Activist Facing Up To Life In Prison Says Punishment ‘Will Never Compare’ To Horror Faced By Animals

by : Emily Brown on : 19 Aug 2021 14:18
Vegan Activist Charged 26 Times Says Punishments 'Will Never Compare' To Horror Faced By Animalsleahdoellinger/Instagram

Leah Doellinger is set to go to court this month to face serious charges related to her protests for animal rights, but while the threat of jail time is a horrific concept for many, for Leah it has become a common consequence of her actions.

Since beginning her fight in 2016, activist and Meat the Victims founder Leah has faced a total of 26 charges, with her latest including charges of ‘Entering or being in premises and committing indictable offences; Possession of things used in connection with unlawful entry; Contravening order about device information from a digital device and General biosecurity obligation offence provision.’


Depending on the outcome of the case, Leah is liable to be sentenced to life in prison as a maximum, while the minimum she could expect to receive is conviction and a suspended sentence, according to her barrister and lawyer.

Either way, it’s a daunting prospect for a 31-year-old looking to establish a career as a dietician, but no matter what punishments she may face, Leah is determined not to give up.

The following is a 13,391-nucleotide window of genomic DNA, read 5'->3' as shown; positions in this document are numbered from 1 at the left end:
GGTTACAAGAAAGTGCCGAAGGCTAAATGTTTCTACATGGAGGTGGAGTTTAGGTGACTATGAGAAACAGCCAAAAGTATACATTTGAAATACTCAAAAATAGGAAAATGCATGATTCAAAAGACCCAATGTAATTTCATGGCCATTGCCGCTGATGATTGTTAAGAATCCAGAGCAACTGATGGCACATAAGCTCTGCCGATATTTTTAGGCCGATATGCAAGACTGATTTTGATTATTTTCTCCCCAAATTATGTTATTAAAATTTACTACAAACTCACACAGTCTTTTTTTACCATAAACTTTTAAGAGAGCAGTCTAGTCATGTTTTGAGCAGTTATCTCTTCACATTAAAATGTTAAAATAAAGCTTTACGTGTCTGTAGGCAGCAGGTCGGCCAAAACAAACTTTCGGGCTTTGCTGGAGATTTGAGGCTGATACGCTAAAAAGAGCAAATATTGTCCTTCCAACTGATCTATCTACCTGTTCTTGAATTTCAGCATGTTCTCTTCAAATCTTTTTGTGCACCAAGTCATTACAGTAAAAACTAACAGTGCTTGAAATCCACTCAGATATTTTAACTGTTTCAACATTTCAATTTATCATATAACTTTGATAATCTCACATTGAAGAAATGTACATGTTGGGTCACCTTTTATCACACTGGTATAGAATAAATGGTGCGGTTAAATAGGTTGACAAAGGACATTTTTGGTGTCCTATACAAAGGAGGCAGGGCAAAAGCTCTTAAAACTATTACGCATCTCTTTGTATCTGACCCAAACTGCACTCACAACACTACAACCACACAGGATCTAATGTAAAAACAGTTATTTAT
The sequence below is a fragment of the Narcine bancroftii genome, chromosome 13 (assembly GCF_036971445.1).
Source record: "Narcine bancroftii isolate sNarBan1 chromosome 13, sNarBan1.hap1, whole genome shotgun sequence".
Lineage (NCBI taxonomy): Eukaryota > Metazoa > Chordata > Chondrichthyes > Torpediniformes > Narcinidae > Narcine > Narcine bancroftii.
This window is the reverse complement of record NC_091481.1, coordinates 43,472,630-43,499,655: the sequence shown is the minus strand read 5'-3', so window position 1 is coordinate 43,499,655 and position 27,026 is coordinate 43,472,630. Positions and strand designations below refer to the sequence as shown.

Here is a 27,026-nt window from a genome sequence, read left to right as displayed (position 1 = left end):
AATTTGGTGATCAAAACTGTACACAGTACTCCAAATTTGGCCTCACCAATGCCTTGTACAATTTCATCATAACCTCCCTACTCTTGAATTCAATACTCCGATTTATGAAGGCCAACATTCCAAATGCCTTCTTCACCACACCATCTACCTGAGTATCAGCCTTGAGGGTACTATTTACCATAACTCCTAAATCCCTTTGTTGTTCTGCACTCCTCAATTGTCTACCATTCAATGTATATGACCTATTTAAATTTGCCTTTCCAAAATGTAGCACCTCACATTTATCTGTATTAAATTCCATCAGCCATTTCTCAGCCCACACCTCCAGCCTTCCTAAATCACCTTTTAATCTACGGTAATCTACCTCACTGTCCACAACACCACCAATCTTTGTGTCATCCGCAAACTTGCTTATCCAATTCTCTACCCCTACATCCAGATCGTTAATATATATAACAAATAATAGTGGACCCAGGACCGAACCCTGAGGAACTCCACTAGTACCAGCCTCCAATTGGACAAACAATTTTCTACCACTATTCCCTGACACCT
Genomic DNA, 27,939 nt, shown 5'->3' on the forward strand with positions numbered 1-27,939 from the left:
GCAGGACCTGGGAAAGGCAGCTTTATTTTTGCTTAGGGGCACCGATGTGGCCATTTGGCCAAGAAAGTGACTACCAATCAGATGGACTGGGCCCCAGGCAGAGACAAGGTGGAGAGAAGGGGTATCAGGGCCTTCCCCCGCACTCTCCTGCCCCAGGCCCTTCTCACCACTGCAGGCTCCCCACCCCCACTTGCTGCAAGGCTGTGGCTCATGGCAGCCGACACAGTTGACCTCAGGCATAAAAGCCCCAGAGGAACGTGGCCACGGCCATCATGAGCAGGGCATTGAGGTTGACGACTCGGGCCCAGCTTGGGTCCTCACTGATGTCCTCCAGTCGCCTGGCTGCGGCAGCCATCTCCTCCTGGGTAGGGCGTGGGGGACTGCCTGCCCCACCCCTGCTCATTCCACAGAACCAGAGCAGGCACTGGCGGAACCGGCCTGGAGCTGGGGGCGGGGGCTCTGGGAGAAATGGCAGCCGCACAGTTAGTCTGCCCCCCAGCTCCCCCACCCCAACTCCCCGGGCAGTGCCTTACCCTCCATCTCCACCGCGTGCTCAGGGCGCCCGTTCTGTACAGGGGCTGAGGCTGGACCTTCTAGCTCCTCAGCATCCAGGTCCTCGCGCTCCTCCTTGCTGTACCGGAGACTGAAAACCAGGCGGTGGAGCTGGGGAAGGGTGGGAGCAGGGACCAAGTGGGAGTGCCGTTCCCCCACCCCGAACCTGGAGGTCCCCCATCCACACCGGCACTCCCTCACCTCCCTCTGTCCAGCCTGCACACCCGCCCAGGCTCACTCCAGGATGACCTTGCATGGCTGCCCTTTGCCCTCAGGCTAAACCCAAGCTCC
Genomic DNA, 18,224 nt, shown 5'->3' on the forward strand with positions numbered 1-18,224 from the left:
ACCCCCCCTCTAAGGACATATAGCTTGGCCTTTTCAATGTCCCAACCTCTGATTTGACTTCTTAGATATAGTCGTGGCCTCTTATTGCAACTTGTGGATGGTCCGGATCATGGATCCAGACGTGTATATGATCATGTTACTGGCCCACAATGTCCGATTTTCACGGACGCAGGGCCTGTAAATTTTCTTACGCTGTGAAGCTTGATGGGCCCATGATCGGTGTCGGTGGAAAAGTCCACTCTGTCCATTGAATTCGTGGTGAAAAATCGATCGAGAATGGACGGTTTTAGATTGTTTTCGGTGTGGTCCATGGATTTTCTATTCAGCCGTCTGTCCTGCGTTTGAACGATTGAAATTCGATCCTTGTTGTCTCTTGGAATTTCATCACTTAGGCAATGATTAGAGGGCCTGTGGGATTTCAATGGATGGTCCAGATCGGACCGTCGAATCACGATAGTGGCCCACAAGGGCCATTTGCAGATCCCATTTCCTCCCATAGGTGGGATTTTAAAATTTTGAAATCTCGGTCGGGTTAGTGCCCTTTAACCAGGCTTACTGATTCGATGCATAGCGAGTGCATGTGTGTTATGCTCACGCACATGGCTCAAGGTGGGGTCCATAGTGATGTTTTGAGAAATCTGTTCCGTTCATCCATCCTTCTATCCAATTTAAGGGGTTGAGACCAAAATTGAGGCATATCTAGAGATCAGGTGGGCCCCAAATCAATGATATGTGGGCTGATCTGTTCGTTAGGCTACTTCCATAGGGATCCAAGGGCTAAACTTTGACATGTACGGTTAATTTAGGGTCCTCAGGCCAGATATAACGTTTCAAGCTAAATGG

Speaking to UNILAD, the activist explained that she continues her fight because she ‘cannot bare to live in this world while others suffer at the hands and wallets of my species.’

Through her movement Meat the Victims, Leah and other activists aim to expose the horrific treatment many animals are subject to in the food industry by breaking into farms, rescuing animals and sharing footage of the scenes they uncover.


Leah claims animal agriculture has done a ‘brilliant job of hiding and normalising heinous crimes against animals and our beautiful planet’, and argues ‘animal rights have never been taken seriously’.

She commented:

I think the majority forget that we ourselves are animals. Non-human animals feel suffering, pain, love and joy and yet we force them into existence just to condemn them to suffering, violence and murder.

We exploit them for entertainment and profit. We rip their hair from their screaming bodies and take the skin from baby calves for clothing and accessories and we torture them in labs.

The activist went on to say she ‘cannot think of anything more evil’ than events stemming from the dairy industry; forcing ‘a woman to fall pregnant over and over again only to drag her child away and kill them, usually by the legal and standard method of blunt force trauma to the head, just so humans can have her child’s milk.’


Having been passionate about animal rights since she was a child, Leah, from Queensland, Australia, organised the first Meat the Victims action which saw 68 activists locked down in one particular animal farm for nine hours, resulting in a police response and ‘the animals’ reality’ being splashed all over mainstream media.